Paper ID: | 5096 |
---|---|

Title: | Lookahead Optimizer: k steps forward, 1 step back |

UPDATE: After reading the rebuttal and discussing with the other reviewers, I'd like to increase my score to 5. Particularly I think that the theoretical part is weak, and it needs significant improvement. %%%%%%%%%%%%%%%%%%%%%%%%%%%%%%%%%%%%%%%%%%%%%%%%%%%% This paper presents a Lookahead algorithm for optimizing deep neural nets. The algorithm consists of an inner loop, which updates fast weights using conventional optimizers like SGD, and an outer loop, which updates slow weights by linear interpolation. Also some theoretical analysis on optimal learning rate and convergence is provided as well. The paper is written clearly, easy to follow. My main concerns about the paper are as follows: 1. Novelty: The proposed idea has been explored in Zhang et al. 2018 (https://www.merl.com/publications/docs/TR2018-206.pdf) where they proposed an algorithm called Time-Delay momentum, equivalent to fast/slow weights, though I think there may be some errors in their theoretical analysis. Similar performance such as training and testing behavior on image classification was reported as well. 2. I do not see any usage about Sec. 2.1, as stated in L91 that in practice the authors are still using fixed learning rate. So what is the benefit of providing such a result? 3. In Yanet al., Unified analysis of stochastic momentum methods for deep learning, IJCAI 2018, the convergence of momentum in expectation was proved for (convex) deterministic loss functions. Sec. 3.2 verifies such a result. 4. The empirical results are weak, and I do not see the benefit of using the proposed method over traditional ones like SGD and Adam.

Update: I have read the author's response and have kept my score. Please note that in DeVries and Taylor'17, 'ResNet-18' is not truly the ResNet-18 model (it consists of 4 stages and has more than an order of magnitude more parameters than the original ResNet-18 due to wider channels). This should be made clear in the paper in order not to cause more confusion in the community. Originality: Medium/High The proposed algorithm is considerably different than recently proposed methods for deep learning, which gravitate towards adaptive gradient methods. It has some similarities to variance reduction algorithms with inner and outer loops, however Lookahead has a very simple outer loop structure and and is easy to implement. I consider it a significantly original work. Quality: Medium The experimental evaluation is very extensive, including many challenging tasks, and improvement on language modelling is significant. The analysis, although helps motivate the proposed algorithm, is restricted to a very simplistic setting -- any analysis for the smooth non-convex case would be very helpful since the method is aimed at training neural networks, even if it provided no advantage over SGD. The CIFAR experiments, however, look a bit off. To achieve 4.7-4.8% error on CIFAR-10 a very deep ResNet is typically requried (a ResNet-1001 achieves similar performance, as reported in [1]), and I find it unlikely that the authors achieved such performance with a ResNet-18. I would guess that a Wide ResNet was used instead of a standard ResNet model, with a considerably widening factor, but I expect this to be addressed in the rebuttal. Clarity: High The paper is clear and well written. Significance: Medium/High The paper manages to successfully convince that variance reduction-type methods with simple inner/outer loops can provide significant advantages to deep learning applications, and might increase interest in such kind of research. The idea is refreshing in face of how much focus is aimed on adaptive gradient methods and Adam-type variants currently, and the paper shows through extensive experiments that Lookahead can provide performance boosts when compared to other methods -- especially in tasks where adaptive methods outperform SGD (in the paper, language modelling and machine translation).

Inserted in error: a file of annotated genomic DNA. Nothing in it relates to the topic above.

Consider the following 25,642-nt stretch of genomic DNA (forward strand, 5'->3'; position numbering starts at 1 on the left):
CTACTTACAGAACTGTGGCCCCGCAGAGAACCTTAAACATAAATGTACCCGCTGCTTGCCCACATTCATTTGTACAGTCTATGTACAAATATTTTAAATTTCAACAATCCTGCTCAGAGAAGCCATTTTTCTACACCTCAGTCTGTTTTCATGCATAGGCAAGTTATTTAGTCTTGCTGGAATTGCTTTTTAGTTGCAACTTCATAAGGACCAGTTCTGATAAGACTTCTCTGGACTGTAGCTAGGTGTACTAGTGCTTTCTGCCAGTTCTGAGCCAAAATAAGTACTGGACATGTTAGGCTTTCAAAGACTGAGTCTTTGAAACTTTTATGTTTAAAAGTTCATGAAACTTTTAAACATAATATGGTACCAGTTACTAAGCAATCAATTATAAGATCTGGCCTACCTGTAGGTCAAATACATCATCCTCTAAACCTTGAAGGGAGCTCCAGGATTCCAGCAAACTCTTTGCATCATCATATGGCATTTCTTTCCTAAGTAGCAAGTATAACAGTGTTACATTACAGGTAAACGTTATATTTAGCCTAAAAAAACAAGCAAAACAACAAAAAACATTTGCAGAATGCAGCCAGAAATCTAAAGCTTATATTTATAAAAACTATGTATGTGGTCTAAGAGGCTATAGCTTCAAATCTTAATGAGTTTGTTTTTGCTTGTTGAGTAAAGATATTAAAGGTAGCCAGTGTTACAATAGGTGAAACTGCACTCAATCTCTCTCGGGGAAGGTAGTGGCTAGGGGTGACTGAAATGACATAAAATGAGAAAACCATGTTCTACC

*****************After Author Response*************** Dear authors, thank you very much for your response. After much consideration, I find that the response of the authors does address my initial concerns. Though after much deliberation, I believe the numerics are convincing and the contribution is clear. Thus I have increased the grade to 6. I kindly request that the authors make a clear comparison with SWA, both on the high level and experimentally. In particular, I was not satisfied with the authors response because: 1) (major) I pointed out in my review that LA and SWA are similar augmentations by writing SWA in the same format as LA. Though I agree they are not the same, they are at least competing methods. The authors responded stating that SWA and LA "serve different purposes and are complementary". The justification for this is that LA uses and exponentially moving average and SWA was is typically initiated towards the end. This for me is a justification of why they are not the same method (which I already agreed), but it does clarify why they are not directly competing augmentations (note that SWA could be applied throughout). Though I am pleased the authors offered more experiments applying LA in conjunction with SWA, I think if makes more sense to directly compare the performance of SGD + LA and SGD + SWA to best verify what is the contribution of each method. 2) (minor) In my review I pointed out that the theory in Section 3.1 is very restrictive since optimizing a diagonal quadratic is equivalent to minimizing several decoupled 1-dimensional second order polynomials. The authors responded stating that it "is equivalent to general stochastic convex quadratics" pointing to Sutskever et al. 2013, Proposition 6.1 where the authors show that the analysis of *full* gradient descent with/without momentum depends only on the eigenvalues of the quadratic. But this is not true for stochastic gradient methods. Because for quadratic SGD can be cast as a method that samples rows or columns of the quadratic matrix. But what is a row or column depends on the coordinate basis, and as a result, the analysis of SGD does depend on eigenvalues and eigenvectors. Thus the authors response is in accurate. Though I do concede that, it sheds light on the convergence of full batch gradient methods combined with the lookahead scheme. ********************************************************** *Issues* Similarity to Stochastic weight averaging: The proposed lookahead algorithm is similar to the Stochastic Weight Averaging (SWA) [1], so much so that SWA could be considered as a variant of Lookahead, and vice-versa. To see this, I have re-written the SWA Algorithm in the same notation used in this paper: SWA Algorithm: 1. phi_{0} = O_{1,0} = initial parameter 2. for t = 1,2, … do 3. for t = 1,2, …, k do 4. O_{t,i} = O_{t,i-1} + A(L, O_{t,i-1}, d) 5. end for 6. alpha_t = 1/(t+1) 7. phi_t = phi_{t-1} + alpha_t (O_{t,k} - phi_{t-1}) 8. end for Note that I re-arranged the notation by using two loops (as done here) as opposed to using the mod function (as used in [1]). The difference between the SWA algorithm and the Lookahead is that the inner iterations are not reset using the outer iterations (there is no O_{t,0} = phi_{t-1} step as there is in Lookahead) and the parameter alpha depends on the outer iteration counter (see line 6 of SWA Algorithm). Excluding these two difference, the methods are essentially the same. Furthermore, both rely on the same intuition and both paper make use of the same projected level set plots (Figure 1 in this paper and Figure 1 in the SWA paper [1]). Finally both have the same computation overhead, are easy to implement, and are directly competing augmentations (it doesn’t make sense to apply both independently). This is why I feel the Lookahead procedure should have been compared to SWA and these similarities drawn out. Though I agree the other augmentations mentioned in Section 4 are not directly competing since they can be applied in conjunction with Lookahead (variance reduction, acceleration, Anderson averaging ...etc ). Indexing mistake eq (1) and (2): There is a small indexing mistake here, instead of Equation (1) according to Algorithm 1 we should have \phi_{t+1} = \phi_t + \alpha (\theta_{t+1,k} - \phi_t) Thus unrolling this recurrence gives \phi_{t+1} = (1-\alpha)^{t+1} \phi_0 + \alpha\sum_{i=0}^{t+1}(1-\alpha)^i\theta_{t+1-i,k} Line 72: … operations that amortized … Proposition 1: This proposition has a few issues. The formula for \hat{\alpha}^* has not been explained anywhere (nor in the appendix). In particular, is \nabla L(O_{t,k}) the full gradient or a stochastic gradient (there is no mini-batch notation). What is the motivation behind using O_{t,k} - \hat{A}^{-1} \nabla L(O_{t,k}) in place of O^*? Also you should explicitly define that \hat{A} is this diagonal of an approximate empirical Fisher matrix mentioned on line 84. Finally, it seems this entire Section 2.1 could be removed since on lines 91 – 94 you explain that this approximation does not offer any significant gain to using a fixed alpha. Theory in Section 3.1. The model problem is very restrictive. Indeed, having a diagonal quadratic is equivalent to minimizing several decoupled 1-dimensional second order polynomials. Thus Proposition 2 essentially shows how the lookahead affects the asymptotic fixed point of the variance on 1-dimensional 2nd order polynomials. It is often misleading to draw conclusions of how a method behaves by analyzing it in 1-dimension (e.g. efficient methods for solving 1-dimensional optimization problems are very different as compared to the efficient methods for solving n-dimensional problems). If instead the authors had analyzed a convex quadratic (not necessarily diagonal), this would have been much more informative. Line 129: Why measure the rate of contraction r:= 1.0 - ||O_t ||/ ||O_{t-1} || in the plots? If r_t → 0 this does not show that the methods converges. Why not report the decrease in the expected quadratic loss function instead? Line 153: The description of the SWA “… (SWA), which averages the weights of different neural network~~ obtained during training” seems to be incorrect. Indeed, as I detailed before, SWA is very much the same type of augmentation as Lookahead. There is only one neural network. Line 177: … their method requires ~~ the order of …. Section B.1: The notation for the matrix A is overloaded, making it harder to follow this section. Note that A is at the same time the matrix in the quadratic x^T A x and it is the matrix that represents the lookahead interpolation. Please introduce different symbols for these two matrices. Line 439: “we set … learning rate of {0.1, 0.2}”. This seems to be a mistake. What was the value chosen for the learning rate? [1] Pavel Izmailov, Dmitrii Podoprikhin, Timur Garipov, Dmitry P. Vetrov, Andrew Gordon Wilson: Averaging Weights Leads to Wider Optima and Better Generalization. UAI 2018: 876-885